Living With Climate Change: Today’s kids will live through 3 times as many climate-change disasters as their grandparents: report


Today’s kids will suffer many times more extreme heatwaves and other climate change-fueled disasters over their lifetimes than their grandparents, assuming limited or no action to curb emissions.

That’s according to a study, published in the journal Science, that claims it is the first to examine the experiences of climate extremes by different age groups, calling attention to intergenerational injustice posed by the climate crisis.

The average 6-year-old will live through roughly three times as many climate disasters as their grandparents, the study finds. The child will see twice as many wildfires, 1.7 times as many tropical cyclones, 3.4 times more river floods, 2.5 times more crop failures and 2.3 times as many droughts over their life as someone born in 1960.

The analysis found that only those under 40 years today will live to see the consequences of the choices made on emissions cuts. Those who are older will have died before the impacts of those choices become apparent in the world.

But, the authors suggest, cutting global emissions to keep global warming to the 1.5 degree Celsius (2.7 degrees Fahrenheit) target would almost halve the heatwaves today’s children will experience, while keeping under 2 degrees would reduce the number by a quarter.

“If countries manage to limit global warming to 1.5 degrees Celsius above preindustrial levels, newborns’ risk of extreme heat exposure o over their lifetime will fall almost by half.”

— Study published in the journal Science

“The consequence of children suffering unprecedented sequences of climate extremes over the course of their lives can now be attributed to the inaction of today’s adults,” said study lead Wim Thiery. “It also shows how much can be gained by ambitious emissions reductions.”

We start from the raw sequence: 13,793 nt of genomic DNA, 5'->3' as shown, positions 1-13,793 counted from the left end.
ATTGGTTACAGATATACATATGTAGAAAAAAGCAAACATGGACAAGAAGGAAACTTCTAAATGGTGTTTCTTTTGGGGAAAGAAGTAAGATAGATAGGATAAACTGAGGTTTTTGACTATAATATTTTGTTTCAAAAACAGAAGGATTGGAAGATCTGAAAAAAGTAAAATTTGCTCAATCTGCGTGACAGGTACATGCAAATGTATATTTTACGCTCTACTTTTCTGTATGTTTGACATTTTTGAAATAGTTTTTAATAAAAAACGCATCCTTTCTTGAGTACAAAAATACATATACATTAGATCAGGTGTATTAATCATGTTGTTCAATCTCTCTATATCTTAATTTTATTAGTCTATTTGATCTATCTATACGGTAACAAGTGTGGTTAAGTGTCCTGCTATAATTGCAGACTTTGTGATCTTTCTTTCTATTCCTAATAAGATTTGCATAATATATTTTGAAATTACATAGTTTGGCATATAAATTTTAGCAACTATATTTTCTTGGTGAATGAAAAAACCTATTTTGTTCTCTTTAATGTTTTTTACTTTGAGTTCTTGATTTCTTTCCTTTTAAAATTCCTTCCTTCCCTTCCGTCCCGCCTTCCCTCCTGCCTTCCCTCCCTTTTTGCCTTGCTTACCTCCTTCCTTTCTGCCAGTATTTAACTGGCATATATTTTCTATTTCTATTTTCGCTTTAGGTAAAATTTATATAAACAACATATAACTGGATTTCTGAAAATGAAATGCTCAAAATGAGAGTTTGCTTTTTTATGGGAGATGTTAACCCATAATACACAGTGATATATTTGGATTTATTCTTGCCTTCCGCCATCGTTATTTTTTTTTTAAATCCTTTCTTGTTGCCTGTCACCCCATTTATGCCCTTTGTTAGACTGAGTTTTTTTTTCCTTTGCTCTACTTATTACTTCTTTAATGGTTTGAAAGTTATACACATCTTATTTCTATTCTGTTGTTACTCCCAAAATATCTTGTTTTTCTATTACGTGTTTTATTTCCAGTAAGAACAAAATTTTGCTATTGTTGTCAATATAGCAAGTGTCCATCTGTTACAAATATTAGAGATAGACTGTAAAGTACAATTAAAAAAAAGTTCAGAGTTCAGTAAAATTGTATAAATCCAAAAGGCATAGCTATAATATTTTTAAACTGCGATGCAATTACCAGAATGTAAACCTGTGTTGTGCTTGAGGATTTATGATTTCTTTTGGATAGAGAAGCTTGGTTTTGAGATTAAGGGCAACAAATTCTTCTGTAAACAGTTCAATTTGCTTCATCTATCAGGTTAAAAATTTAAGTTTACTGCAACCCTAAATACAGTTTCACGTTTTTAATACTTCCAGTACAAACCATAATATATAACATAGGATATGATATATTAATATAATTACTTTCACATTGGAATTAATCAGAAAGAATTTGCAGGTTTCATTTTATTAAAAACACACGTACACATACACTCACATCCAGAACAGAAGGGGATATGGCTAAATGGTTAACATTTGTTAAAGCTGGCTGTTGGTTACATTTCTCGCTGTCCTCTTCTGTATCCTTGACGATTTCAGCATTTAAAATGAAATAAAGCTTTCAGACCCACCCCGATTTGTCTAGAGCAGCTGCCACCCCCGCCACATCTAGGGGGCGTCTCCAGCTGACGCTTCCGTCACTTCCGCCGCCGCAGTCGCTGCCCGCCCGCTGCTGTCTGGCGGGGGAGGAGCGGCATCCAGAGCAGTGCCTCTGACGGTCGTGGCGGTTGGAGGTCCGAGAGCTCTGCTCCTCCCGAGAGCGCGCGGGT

The 1.5-degree target is the more aggressive number of a voluntary global-warming pledge made at the Paris climate conference in 2015. Participants at that time stressed that at least a 2-degree limit was necessary and that 1.5 would be better. An upcoming U.N. climate meeting in Glasgow in November is considered by many officials to be the key gathering to push for stronger pledges and more measurable actions.

If countries manage to limit global warming to 1.5 degrees Celsius above preindustrial levels, newborns’ risk of extreme heat exposure will fall almost by half. They could see 11% fewer crop failures, 27% fewer droughts and almost a third as many river floods over their life than if emissions continue unabated.

U.N. report published earlier this month warned that, based on countries’ current climate pledges, greenhouse gas emissions could actually increase by 16% by the end of the decade. That would put the planet on track to warm by 2.7 degrees Celsius (4.9 degrees Fahrenheit) by the end of the century.

The U.S., under president Joe Biden, has pledged to half its emissions by the end of the decade and flip to net zero emissions by 2050 mainly through the adaption of renewable energy, including nuclear, and carbon capture. The U.S. is the globe’s second-largest polluter behind China, which has said it can hit net zero by 2060.

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The generational differences in exposure to climate change are especially dramatic in developing nations, whose energy consumption

and related emissions pale next to the developing world. For instance, infants in sub-Saharan Africa are projected to live through 50 to 54 times as many heat waves as someone born in the preindustrial era.

And, the research scientists warned that the numbers provided in the study are almost certainly an underestimate. Data limitations and the complexity of the analysis mean the scientists could not assess the increased risk of all hazards, for instance coastal flooding due to sea level rise. The study also doesn’t take into account the increased severity of weather events; it looked only at frequency.

Young people have already made it clear they feel climate anxiety.

Teenagers and people in their early 20s are increasingly worried that older generations and political leaders aren’t doing enough to prevent a climate-change catastrophe, they said in a separate study out earlier this month. They’re so concerned, in fact, that four in 10 aren’t sure they’ll have children of their own.

The study, called Young People’s Voices on Climate Anxiety, Government Betrayal and Moral Injury: A Global Phenomenon, quiered 10,000 respondents aged 16 to 25 across 10 countries.

Nearly six in 10 polled were very or extremely worried about climate change. A similar number said governments were not protecting them, the planet, or future generations, and they felt betrayed by the older generation and governments.

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